Death by Worksheets
Once upon a time, in a land far far away, there was a bouncing boy of 5 years old running through the forest. He fell in the mud, collected stones, chased lightning bugs, climbed trees, balanced on logs, ran around barefoot, caught frogs, and made mighty forts out of twigs and branches. He made up games with his friends, loved looking at the pictures in books, and was endlessly curious. To the boy, living and learning and exploration and creative problem-solving and play all meant the same thing.
One seemingly normal day in September however, all of that changed. The boy went to school for the first time in his life, and the rules there were quite different. He sat at a small desk in the middle of a grid of small desks. He was not allowed to get up and move around for long periods of time. He was not allowed to talk without permission. He was not allowed to explore. He had to keep his shoes on. He only had 30 minutes to play outside. He was definitely not allowed to climb trees or play in the mud. In fact, it was very difficult for the boy to stay out of trouble. He had to write numbers and alphabet letters over and over again in class, and then had to write more once he got home.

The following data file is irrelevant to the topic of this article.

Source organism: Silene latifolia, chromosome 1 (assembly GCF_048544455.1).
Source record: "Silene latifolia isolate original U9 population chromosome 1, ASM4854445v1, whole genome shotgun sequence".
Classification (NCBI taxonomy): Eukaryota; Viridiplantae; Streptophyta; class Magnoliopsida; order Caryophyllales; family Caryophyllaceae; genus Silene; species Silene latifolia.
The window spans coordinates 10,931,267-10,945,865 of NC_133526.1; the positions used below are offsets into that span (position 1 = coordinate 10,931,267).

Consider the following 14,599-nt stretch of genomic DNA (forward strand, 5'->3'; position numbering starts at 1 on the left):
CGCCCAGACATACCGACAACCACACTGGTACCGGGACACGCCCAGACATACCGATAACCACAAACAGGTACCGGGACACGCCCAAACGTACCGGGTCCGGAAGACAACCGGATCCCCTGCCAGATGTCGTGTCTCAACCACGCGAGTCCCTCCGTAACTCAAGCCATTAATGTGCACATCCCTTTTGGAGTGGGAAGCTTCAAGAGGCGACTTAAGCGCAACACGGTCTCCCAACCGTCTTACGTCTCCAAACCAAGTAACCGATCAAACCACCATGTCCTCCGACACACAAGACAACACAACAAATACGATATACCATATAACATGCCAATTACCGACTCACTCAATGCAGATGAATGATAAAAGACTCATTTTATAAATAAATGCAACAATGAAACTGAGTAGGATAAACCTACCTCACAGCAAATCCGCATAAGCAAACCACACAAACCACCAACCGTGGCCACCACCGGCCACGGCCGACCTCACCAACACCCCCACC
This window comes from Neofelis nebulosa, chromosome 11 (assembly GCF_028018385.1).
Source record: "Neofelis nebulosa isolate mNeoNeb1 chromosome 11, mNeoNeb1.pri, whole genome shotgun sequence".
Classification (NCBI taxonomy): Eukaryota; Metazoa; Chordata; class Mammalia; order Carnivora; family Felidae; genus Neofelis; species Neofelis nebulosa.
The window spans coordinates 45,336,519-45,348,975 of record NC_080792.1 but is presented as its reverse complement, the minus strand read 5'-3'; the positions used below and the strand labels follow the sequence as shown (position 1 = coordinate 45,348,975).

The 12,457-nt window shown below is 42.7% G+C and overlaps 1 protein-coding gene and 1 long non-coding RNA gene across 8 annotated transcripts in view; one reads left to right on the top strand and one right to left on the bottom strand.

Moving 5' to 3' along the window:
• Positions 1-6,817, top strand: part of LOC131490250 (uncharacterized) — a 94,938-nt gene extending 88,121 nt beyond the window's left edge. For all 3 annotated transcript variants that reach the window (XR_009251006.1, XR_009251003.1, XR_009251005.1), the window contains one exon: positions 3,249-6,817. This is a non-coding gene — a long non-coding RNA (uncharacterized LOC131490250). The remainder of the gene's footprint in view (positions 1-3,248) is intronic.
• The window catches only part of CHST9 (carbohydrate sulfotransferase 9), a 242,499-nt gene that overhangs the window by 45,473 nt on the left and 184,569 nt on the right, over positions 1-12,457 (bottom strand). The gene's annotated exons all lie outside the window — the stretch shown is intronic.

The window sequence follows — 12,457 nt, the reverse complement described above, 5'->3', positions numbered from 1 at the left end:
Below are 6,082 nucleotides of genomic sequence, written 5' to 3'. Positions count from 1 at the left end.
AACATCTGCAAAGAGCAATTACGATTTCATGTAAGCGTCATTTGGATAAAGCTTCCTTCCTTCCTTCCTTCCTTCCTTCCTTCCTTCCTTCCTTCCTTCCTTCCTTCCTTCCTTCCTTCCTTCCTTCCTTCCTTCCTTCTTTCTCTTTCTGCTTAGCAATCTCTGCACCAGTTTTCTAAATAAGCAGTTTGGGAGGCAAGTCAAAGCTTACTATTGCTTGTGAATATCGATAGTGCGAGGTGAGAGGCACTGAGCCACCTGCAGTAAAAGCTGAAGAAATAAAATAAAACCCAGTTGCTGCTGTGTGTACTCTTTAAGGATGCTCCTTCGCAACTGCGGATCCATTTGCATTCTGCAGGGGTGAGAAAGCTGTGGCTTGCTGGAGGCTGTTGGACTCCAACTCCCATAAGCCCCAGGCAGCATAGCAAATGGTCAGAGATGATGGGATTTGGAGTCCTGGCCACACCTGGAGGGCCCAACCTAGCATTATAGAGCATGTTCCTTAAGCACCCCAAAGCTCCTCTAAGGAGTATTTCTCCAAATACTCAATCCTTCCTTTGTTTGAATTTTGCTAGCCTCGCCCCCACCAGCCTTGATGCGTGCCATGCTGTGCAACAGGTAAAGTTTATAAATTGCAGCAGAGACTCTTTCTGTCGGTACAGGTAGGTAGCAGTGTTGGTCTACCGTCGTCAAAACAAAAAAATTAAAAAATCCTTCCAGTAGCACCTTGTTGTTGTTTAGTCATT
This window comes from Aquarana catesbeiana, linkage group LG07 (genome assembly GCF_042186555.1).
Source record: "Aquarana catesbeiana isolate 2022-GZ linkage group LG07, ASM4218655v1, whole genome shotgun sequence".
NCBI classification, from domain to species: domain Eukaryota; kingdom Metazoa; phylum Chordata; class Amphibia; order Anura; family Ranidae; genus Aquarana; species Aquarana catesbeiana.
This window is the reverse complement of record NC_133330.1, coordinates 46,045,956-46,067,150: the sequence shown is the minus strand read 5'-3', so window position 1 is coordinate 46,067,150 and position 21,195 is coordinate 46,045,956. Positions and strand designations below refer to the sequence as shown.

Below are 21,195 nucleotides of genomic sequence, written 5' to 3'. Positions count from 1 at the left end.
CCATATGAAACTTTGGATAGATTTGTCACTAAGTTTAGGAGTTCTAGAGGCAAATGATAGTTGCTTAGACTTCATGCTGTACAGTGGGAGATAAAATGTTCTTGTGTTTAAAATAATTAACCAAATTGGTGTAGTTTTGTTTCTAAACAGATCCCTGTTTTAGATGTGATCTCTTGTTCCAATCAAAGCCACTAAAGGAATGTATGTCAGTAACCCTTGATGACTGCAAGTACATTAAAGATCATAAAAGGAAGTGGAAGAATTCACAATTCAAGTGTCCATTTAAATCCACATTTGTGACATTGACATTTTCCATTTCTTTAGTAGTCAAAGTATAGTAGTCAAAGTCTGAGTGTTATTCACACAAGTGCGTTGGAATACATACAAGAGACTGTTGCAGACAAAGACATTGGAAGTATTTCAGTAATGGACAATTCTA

It was the era of worksheets.
The worksheets were constant. Every day and every night there was homework to be completed. Letters, numbers, times tables, word problems, essays, memorization, textbooks, blah blah blah… over time, the boy’s avid curiosity was slowly replaced with surrender and resentment. Oh, he did the work alright, but just the bare minimum. Learning was now defined by worksheets and lectures — both absolute barriers to the boy’s freedom and interests. School was excruciating, and seemed to have no interest in the boy whatsoever.
The shackles of standardized tests on top of misguided teaching pedagogies suffocated the fun out of learning. The bounce was beaten right out of the boy, who over time became just another cog in the grinding gears of School. He and his friends were pressured to be quiet, still, obedient and “good” — all characteristics their adults considered necessary for future success. Although it took time to break him in, the boy became an entirely adequate student.
One day the boy graduated from high school, and his parents were very proud. Then he graduated from college, and his parents were very proud. Then he got a job, got married, bought a house, had children of his own, and his parents were very proud.
The boy was no longer a boy; he was now a man. The man struggled endlessly to untangle what he actually wanted for himself versus what everyone else expected of him. It was a constant and quiet dis-ease. It was a subtle tightness in his chest that he ignored and pushed away whenever possible. He had responsibilities now, after all — he had a family to take care of, and could not afford to mess about with childish notions of freedom or happiness.
The man was a good worker and was eventually promoted. He earned financial success, and bought a new car with leather seats.
In his performance evaluation the man’s supervisor noted how punctual and thorough he was with his paperwork.